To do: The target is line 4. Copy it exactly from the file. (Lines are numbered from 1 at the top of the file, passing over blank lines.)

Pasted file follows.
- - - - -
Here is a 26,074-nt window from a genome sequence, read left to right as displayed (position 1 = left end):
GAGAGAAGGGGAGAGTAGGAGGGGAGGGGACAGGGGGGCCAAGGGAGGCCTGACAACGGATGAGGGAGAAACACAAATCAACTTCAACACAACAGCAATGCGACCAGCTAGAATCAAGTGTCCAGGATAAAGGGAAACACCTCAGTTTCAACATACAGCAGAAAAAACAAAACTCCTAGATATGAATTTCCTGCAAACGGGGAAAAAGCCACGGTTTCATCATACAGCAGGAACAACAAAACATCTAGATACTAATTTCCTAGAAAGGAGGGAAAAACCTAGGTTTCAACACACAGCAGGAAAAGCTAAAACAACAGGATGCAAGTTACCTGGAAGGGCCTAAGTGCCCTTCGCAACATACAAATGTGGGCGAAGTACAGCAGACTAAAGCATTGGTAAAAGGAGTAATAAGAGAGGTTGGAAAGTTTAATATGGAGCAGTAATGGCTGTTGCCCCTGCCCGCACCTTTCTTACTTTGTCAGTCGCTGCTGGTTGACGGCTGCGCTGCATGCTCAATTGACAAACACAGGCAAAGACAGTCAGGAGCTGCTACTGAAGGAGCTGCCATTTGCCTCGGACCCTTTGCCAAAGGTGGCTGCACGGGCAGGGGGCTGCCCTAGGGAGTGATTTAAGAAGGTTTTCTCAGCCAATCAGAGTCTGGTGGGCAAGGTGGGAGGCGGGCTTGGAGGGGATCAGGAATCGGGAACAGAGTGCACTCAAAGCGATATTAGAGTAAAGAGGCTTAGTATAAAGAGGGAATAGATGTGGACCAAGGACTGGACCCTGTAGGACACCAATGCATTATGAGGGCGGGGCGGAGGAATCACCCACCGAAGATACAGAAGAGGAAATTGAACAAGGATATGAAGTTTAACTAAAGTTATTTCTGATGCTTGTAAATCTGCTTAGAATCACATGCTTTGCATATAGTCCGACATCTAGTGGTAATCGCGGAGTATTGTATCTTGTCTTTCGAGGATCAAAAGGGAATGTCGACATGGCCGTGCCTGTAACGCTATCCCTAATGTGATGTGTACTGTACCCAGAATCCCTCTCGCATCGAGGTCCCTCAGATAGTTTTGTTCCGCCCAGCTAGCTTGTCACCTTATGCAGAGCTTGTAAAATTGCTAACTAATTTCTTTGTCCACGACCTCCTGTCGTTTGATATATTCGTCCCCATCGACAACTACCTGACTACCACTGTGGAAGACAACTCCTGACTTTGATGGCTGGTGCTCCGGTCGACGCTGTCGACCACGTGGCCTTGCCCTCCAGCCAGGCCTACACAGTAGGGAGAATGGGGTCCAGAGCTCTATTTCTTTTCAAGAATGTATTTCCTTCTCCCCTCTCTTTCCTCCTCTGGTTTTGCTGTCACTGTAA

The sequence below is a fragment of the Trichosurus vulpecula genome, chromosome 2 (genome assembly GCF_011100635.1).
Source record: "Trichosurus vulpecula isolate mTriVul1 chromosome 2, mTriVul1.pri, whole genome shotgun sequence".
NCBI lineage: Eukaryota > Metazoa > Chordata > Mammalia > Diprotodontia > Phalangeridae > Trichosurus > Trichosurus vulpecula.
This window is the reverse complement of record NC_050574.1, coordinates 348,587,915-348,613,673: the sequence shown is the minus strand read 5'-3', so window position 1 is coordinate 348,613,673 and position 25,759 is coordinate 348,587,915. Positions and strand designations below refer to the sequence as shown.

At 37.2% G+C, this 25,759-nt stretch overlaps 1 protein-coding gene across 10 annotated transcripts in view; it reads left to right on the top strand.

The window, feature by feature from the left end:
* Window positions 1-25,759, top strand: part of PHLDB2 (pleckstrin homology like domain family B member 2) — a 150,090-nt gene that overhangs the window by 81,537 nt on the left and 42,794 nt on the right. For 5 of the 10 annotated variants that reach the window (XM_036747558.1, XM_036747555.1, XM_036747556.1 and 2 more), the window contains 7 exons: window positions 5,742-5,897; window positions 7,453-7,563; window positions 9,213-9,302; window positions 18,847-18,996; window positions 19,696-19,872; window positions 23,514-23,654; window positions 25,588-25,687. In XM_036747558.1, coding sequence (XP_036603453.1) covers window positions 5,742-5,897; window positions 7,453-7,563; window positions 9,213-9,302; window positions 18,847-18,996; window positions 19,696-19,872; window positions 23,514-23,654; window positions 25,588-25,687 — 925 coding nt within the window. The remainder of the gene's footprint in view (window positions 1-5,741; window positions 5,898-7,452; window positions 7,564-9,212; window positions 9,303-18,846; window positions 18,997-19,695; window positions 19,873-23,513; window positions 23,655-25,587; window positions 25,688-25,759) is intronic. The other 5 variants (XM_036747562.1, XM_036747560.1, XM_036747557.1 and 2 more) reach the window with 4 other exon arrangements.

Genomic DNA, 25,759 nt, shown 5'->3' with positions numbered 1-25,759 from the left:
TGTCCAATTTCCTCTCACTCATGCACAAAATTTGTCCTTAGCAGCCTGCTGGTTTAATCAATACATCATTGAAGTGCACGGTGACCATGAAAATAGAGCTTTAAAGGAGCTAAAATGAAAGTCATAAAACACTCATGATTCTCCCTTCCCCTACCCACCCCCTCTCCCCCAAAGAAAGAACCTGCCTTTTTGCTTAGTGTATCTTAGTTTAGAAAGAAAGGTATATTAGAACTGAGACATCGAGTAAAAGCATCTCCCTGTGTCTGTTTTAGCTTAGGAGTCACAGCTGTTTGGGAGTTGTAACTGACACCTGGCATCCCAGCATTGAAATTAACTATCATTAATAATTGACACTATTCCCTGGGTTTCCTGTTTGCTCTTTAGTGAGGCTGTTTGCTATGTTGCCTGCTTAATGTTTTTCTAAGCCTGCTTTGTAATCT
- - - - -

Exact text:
Source record: "Trichosurus vulpecula isolate mTriVul1 chromosome 2, mTriVul1.pri, whole genome shotgun sequence".